Hi Carina, thank you for posting this. I definitely has encountered this “frozen” stage. Im the founder of www.RollingPear.com. Now while I’m supposed to review the App screenshots. I resist doing it. Because there’s a voice that’s saying “My web site is so great. I should spend more money and efforts on the marketing to get more members, instead of investing on R&D on the app.” But we all know every startup nowadays needs an app. So I come here, and see your post. It’s a slight comfort to know other startup founder experience this. I’m still working on it. Some people gave some good advice on how to get over it. Wish to see more people who can share how they got over this “Frozen” stage.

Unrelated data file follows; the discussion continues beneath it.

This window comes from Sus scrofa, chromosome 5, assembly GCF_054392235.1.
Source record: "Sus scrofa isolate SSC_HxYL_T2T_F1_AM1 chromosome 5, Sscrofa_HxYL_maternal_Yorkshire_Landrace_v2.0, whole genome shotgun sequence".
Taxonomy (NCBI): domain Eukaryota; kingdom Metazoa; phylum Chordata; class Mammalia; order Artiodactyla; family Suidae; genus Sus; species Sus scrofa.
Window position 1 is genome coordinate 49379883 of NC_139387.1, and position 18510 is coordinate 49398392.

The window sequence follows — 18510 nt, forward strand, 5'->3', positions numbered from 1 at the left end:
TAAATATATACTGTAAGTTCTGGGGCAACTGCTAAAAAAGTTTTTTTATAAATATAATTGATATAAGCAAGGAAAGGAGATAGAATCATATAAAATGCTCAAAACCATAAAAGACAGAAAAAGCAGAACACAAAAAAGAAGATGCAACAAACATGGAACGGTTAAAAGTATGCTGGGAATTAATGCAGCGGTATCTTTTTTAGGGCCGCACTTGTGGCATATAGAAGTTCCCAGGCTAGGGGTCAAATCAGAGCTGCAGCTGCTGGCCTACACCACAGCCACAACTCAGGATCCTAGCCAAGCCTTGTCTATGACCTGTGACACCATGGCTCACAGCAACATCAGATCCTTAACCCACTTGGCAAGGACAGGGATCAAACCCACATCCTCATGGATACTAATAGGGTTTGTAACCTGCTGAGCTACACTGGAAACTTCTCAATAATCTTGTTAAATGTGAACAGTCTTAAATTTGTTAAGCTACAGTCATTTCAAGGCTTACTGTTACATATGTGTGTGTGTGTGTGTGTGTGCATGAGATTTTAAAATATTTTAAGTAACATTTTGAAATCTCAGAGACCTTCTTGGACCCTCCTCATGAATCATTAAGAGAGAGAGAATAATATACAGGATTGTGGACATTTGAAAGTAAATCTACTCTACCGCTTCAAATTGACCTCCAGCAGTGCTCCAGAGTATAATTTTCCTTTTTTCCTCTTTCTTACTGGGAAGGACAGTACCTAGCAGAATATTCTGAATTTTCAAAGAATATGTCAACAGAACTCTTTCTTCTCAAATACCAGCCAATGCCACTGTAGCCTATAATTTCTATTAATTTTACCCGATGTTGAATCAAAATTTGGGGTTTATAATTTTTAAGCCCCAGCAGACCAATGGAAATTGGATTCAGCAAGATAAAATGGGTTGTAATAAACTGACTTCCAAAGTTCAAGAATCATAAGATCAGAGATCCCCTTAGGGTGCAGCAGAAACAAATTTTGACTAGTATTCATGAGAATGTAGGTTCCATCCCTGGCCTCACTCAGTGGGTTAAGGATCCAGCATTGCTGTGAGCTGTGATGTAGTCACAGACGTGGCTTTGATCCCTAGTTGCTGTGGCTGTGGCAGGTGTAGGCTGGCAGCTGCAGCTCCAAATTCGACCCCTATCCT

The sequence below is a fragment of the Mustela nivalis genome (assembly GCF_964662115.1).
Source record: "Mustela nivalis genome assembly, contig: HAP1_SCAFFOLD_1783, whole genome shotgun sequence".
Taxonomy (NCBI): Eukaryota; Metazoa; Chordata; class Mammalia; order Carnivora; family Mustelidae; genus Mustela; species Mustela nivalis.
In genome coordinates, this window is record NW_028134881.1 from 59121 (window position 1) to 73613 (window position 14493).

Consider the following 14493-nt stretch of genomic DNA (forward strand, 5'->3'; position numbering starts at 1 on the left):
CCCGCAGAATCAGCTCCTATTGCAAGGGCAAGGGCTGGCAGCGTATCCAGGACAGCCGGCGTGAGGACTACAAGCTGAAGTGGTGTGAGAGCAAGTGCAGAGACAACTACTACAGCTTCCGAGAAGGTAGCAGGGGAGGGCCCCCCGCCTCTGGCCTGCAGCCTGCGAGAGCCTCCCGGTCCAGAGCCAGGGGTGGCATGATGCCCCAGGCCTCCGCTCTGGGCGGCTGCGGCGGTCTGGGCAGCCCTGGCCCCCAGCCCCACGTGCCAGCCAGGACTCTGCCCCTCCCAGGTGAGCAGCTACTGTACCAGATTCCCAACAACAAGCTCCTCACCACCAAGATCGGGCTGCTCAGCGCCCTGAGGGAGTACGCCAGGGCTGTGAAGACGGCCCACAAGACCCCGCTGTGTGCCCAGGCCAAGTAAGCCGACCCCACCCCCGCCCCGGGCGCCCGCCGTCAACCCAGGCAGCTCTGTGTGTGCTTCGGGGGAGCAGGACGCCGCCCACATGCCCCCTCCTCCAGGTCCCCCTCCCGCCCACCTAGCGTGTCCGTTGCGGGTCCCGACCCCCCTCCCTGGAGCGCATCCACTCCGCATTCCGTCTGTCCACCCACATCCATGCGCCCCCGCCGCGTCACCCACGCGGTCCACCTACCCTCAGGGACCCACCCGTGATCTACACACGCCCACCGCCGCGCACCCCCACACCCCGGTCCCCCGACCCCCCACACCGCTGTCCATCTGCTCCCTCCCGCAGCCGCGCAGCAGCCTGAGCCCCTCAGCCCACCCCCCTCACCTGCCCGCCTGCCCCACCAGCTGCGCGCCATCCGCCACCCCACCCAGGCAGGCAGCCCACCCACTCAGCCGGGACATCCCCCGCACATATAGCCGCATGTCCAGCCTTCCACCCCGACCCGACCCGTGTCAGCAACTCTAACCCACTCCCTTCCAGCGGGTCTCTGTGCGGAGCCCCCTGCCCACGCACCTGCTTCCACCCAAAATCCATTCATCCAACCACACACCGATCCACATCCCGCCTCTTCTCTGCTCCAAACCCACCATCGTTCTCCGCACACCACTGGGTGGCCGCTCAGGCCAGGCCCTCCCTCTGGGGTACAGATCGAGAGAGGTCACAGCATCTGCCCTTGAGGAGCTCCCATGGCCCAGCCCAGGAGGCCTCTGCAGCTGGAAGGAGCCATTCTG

(Jonathan Biles) #10

It’s not an experience that “no one else has felt or experienced”. We all as founders feel it. I’ve had some wins, had some losses, but I’m still going.

You just have to recognise that this is a (very) high risk activity and it could easily fail. But just as long as you give it 100% and be sure you’ve done you best then you can do no more than that. If it fails just accept you’ve made a mistake. Learn from it. Don’t do it again. Get over it. Move on.

The market is fickle, unreasonable and unpredictable. But you can get lucky and as was once said to me why a (very senior) US corporate titan “I’d always rather be luck than good”.

The fact is that we are in “the game” and the “rules” of the game are do your best, hope for the best and if it all goes wrong you WILL recover, it WILL NOT kill you. The highs are very high and the lows are very low - don’t let the lows make you give up on your dream.

(Carina read ) #11